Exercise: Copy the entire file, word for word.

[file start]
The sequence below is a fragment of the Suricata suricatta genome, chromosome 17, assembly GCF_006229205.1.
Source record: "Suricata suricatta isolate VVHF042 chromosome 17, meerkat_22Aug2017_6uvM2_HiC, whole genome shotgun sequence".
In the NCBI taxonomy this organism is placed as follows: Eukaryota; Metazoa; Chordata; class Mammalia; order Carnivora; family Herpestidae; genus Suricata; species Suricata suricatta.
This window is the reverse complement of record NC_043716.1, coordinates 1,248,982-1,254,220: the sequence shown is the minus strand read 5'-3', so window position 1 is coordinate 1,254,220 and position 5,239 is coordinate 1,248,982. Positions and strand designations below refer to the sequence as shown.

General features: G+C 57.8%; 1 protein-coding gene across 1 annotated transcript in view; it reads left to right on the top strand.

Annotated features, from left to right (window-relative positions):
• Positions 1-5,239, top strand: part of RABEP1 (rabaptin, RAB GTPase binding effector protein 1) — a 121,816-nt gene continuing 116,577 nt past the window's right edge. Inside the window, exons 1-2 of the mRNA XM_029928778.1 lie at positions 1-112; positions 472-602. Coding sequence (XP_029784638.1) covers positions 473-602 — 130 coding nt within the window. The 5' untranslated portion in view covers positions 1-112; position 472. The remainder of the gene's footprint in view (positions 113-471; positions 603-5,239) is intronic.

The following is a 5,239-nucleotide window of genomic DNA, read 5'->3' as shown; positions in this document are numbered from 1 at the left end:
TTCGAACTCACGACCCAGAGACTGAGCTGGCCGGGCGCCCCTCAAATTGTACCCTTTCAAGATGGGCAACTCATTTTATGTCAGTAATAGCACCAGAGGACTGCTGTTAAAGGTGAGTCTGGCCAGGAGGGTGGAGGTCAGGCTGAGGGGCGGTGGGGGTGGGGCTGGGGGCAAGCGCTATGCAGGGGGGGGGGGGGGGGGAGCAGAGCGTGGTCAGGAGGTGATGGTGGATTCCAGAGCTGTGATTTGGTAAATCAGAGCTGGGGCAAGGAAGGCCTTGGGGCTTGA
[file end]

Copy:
The sequence below is a fragment of the Suricata suricatta genome, chromosome 17, assembly GCF_006229205.1.
Source record: "Suricata suricatta isolate VVHF042 chromosome 17, meerkat_22Aug2017_6uvM2_HiC, whole genome shotgun sequence".
In the NCBI taxonomy this organism is placed as follows: Eukaryota; Metazoa; Chordata; class Mammalia; order Carnivora; family Herpestidae; genus Suricata; species Suricata suricatta.
This window is the reverse complement of record NC_043716.1, coordinates 1,248,982-1,254,220: the sequence shown is the minus strand read 5'-3', so window position 1 is coordinate 1,254,220 and position 5,239 is coordinate 1,248,982. Positions and strand designations below refer to the sequence as shown.

General features: G+C 57.8%; 1 protein-coding gene across 1 annotated transcript in view; it reads left to right on the top strand.

Annotated features, from left to right (window-relative positions):
• Positions 1-5,239, top strand: part of RABEP1 (rabaptin, RAB GTPase binding effector protein 1) — a 121,816-nt gene continuing 116,577 nt past the window's right edge. Inside the window, exons 1-2 of the mRNA XM_029928778.1 lie at positions 1-112; positions 472-602. Coding sequence (XP_029784638.1) covers positions 473-602 — 130 coding nt within the window. The 5' untranslated portion in view covers positions 1-112; position 472. The remainder of the gene's footprint in view (positions 113-471; positions 603-5,239) is intronic.

The following is a 5,239-nucleotide window of genomic DNA, read 5'->3' as shown; positions in this document are numbered from 1 at the left end:
TTCGAACTCACGACCCAGAGACTGAGCTGGCCGGGCGCCCCTCAAATTGTACCCTTTCAAGATGGGCAACTCATTTTATGTCAGTAATAGCACCAGAGGACTGCTGTTAAAGGTGAGTCTGGCCAGGAGGGTGGAGGTCAGGCTGAGGGGCGGTGGGGGTGGGGCTGGGGGCAAGCGCTATGCAGGGGGGGGGGGGGGGGGAGCAGAGCGTGGTCAGGAGGTGATGGTGGATTCCAGAGCTGTGATTTGGTAAATCAGAGCTGGGGCAAGGAAGGCCTTGGGGCTTGA